C-124 Globemaster II of the AF Reserve

Although the dispersal of flying units was not a problem when the entire wing was called to active service, mobilizing a single flying squadron and elements to support it proved difficult. This weakness was demonstrated in the partial mobilization of reserve units during the Berlin Crisis of 1961 To resolve this, at the start of 1962, ConAC determined to reorganize its reserve wings by establishing groups with support elements for each of its troop carrier squadrons. This reorganization would facilitate mobilization of elements of wings in various combinations when needed. However, as this plan was entering its implementation phase, another partial mobilization occurred for the Cuban Missile Crisis. The formation of troop carrier groups was delayed until January for wings that had not been mobilized.[18] The 904th Troop Carrier Group became the squadron's headquarters on 17 January 1963.[1]

C-130E Hercules
C-130E Hercules

In the fall of 1966, the squadron transition into the Douglas C-124 Globemaster II and was redesignated the 336th Military Airlift Squadron. The squadron, along with its parent 904th Group moved to Hamilton Air Force Base, California at the end of 1969 as reserve flying operations at Stewart ended. 1972 saw another name change to the 336th Tactical Airlift Squadron as the squadron transitioned into the Lockheed C-130 Hercules. The 904th Group was inactivated in 1975 as Air Force Reserve eliminated its groups located on the same bases as their parent wings to avoid duplication. The squadron was assigned directly to the 452d Tactical Airlift Wing at Hamilton.[1]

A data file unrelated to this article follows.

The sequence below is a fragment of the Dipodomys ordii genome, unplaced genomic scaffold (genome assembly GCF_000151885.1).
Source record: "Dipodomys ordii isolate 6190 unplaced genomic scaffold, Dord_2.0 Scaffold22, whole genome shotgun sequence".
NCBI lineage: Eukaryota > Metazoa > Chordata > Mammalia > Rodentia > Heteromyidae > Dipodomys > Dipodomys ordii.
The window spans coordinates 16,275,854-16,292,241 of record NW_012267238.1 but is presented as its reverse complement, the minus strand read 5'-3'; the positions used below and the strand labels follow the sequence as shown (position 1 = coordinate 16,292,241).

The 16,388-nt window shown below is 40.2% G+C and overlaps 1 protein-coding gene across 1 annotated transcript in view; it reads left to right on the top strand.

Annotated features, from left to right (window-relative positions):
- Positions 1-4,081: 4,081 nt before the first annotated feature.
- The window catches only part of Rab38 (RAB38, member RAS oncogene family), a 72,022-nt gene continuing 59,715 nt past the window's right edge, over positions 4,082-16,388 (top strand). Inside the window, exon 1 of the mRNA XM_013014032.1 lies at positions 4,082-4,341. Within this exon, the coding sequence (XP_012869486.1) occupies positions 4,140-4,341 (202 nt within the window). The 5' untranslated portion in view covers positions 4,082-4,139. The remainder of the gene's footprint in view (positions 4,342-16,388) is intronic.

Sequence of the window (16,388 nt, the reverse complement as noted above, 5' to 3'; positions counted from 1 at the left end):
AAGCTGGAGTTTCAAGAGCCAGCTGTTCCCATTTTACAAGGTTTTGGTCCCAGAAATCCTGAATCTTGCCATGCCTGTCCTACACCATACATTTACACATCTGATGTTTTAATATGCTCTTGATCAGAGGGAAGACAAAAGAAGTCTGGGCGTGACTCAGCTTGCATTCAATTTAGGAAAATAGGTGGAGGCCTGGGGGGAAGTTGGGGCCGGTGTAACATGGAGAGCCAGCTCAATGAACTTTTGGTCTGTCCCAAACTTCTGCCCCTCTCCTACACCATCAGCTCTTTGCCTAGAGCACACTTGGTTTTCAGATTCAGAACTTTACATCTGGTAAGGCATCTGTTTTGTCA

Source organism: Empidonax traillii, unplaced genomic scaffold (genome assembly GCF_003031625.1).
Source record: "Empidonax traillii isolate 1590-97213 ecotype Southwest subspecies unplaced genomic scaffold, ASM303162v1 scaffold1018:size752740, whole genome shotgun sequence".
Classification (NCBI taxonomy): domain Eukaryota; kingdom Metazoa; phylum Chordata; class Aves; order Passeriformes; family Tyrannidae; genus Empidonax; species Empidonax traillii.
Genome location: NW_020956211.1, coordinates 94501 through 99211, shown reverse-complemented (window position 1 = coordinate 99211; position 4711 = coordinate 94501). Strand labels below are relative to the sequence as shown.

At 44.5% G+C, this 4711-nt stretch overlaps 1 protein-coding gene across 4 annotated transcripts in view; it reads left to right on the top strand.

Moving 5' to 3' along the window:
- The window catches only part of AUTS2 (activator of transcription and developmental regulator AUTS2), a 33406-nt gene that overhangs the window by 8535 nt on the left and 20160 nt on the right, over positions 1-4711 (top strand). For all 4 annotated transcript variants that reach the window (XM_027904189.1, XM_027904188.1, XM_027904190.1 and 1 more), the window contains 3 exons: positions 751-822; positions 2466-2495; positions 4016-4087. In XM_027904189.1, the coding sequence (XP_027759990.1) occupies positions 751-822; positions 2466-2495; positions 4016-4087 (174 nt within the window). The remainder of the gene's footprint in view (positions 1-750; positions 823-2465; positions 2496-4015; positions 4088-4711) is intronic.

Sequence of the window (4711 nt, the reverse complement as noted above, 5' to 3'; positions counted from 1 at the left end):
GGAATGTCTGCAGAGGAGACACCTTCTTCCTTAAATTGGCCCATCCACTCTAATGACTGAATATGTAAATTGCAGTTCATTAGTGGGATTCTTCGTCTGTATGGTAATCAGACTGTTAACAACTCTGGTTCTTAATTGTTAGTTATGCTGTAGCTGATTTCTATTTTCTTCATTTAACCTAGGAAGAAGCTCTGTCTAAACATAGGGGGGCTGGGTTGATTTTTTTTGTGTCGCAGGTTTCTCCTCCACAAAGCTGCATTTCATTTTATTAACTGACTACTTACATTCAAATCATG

Air refueling operations

In early 1976, the 336th moved to March Air Force Base, California. Shortly thereafter, it began to fly the Boeing KC-135 Stratotanker and became the 336th Air Refueling Squadron. It has performed aerial refueling worldwide since 1977.[1]

Lineage

536th Bombardment Squadron
  • Constituted as the 536th Bombardment Squadron (Heavy) on 28 October 1942
Activated on 3 November 1942
Inactivated on 31 March 1944
  • Consolidated with the 336th Air Refueling Squadron as the 336th Air Refueling Squadron on 19 September 1985[1]
336th Air Refueling Squadron
  • Constituted as the 336th Troop Carrier Squadron, Medium on 10 May 1949
Activated in the reserve on 26 June 1949
Ordered to active service on 1 May 1951
Inactivated on 1 February 1953